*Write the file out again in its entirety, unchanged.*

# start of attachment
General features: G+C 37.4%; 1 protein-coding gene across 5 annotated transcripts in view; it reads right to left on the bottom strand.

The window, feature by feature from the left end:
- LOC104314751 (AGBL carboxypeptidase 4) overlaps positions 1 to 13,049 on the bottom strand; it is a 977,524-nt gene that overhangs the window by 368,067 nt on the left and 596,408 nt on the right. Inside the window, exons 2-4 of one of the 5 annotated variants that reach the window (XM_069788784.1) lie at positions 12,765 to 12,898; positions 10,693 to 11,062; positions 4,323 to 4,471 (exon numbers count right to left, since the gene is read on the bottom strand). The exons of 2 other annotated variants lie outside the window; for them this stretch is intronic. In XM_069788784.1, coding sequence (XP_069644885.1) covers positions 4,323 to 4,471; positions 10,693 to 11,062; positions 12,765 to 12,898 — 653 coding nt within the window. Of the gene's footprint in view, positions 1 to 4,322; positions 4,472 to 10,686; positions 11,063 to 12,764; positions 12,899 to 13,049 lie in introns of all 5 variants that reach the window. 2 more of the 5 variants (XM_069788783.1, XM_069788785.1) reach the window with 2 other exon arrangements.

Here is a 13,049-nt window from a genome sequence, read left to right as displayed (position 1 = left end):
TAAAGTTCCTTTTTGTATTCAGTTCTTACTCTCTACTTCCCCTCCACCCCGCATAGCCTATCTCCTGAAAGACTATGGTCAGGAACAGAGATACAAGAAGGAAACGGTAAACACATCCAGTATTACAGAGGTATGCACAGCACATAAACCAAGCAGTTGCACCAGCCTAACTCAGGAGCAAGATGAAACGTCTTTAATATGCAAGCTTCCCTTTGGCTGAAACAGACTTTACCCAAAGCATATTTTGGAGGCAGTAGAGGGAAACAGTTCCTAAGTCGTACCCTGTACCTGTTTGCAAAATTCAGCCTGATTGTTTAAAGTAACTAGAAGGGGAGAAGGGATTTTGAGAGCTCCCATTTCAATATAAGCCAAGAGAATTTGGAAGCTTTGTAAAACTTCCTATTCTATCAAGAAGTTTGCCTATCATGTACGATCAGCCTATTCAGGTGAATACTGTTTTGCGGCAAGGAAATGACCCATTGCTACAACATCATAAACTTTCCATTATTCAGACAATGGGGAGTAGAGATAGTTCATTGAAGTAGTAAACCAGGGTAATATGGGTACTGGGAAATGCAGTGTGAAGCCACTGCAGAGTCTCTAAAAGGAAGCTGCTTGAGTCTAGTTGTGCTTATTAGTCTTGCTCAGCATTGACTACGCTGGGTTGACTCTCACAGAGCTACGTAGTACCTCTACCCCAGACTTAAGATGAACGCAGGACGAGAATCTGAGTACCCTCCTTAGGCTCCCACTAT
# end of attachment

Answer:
General features: G+C 37.4%; 1 protein-coding gene across 5 annotated transcripts in view; it reads right to left on the bottom strand.

The window, feature by feature from the left end:
- LOC104314751 (AGBL carboxypeptidase 4) overlaps positions 1 to 13,049 on the bottom strand; it is a 977,524-nt gene that overhangs the window by 368,067 nt on the left and 596,408 nt on the right. Inside the window, exons 2-4 of one of the 5 annotated variants that reach the window (XM_069788784.1) lie at positions 12,765 to 12,898; positions 10,693 to 11,062; positions 4,323 to 4,471 (exon numbers count right to left, since the gene is read on the bottom strand). The exons of 2 other annotated variants lie outside the window; for them this stretch is intronic. In XM_069788784.1, coding sequence (XP_069644885.1) covers positions 4,323 to 4,471; positions 10,693 to 11,062; positions 12,765 to 12,898 — 653 coding nt within the window. Of the gene's footprint in view, positions 1 to 4,322; positions 4,472 to 10,686; positions 11,063 to 12,764; positions 12,899 to 13,049 lie in introns of all 5 variants that reach the window. 2 more of the 5 variants (XM_069788783.1, XM_069788785.1) reach the window with 2 other exon arrangements.

Here is a 13,049-nt window from a genome sequence, read left to right as displayed (position 1 = left end):
TAAAGTTCCTTTTTGTATTCAGTTCTTACTCTCTACTTCCCCTCCACCCCGCATAGCCTATCTCCTGAAAGACTATGGTCAGGAACAGAGATACAAGAAGGAAACGGTAAACACATCCAGTATTACAGAGGTATGCACAGCACATAAACCAAGCAGTTGCACCAGCCTAACTCAGGAGCAAGATGAAACGTCTTTAATATGCAAGCTTCCCTTTGGCTGAAACAGACTTTACCCAAAGCATATTTTGGAGGCAGTAGAGGGAAACAGTTCCTAAGTCGTACCCTGTACCTGTTTGCAAAATTCAGCCTGATTGTTTAAAGTAACTAGAAGGGGAGAAGGGATTTTGAGAGCTCCCATTTCAATATAAGCCAAGAGAATTTGGAAGCTTTGTAAAACTTCCTATTCTATCAAGAAGTTTGCCTATCATGTACGATCAGCCTATTCAGGTGAATACTGTTTTGCGGCAAGGAAATGACCCATTGCTACAACATCATAAACTTTCCATTATTCAGACAATGGGGAGTAGAGATAGTTCATTGAAGTAGTAAACCAGGGTAATATGGGTACTGGGAAATGCAGTGTGAAGCCACTGCAGAGTCTCTAAAAGGAAGCTGCTTGAGTCTAGTTGTGCTTATTAGTCTTGCTCAGCATTGACTACGCTGGGTTGACTCTCACAGAGCTACGTAGTACCTCTACCCCAGACTTAAGATGAACGCAGGACGAGAATCTGAGTACCCTCCTTAGGCTCCCACTAT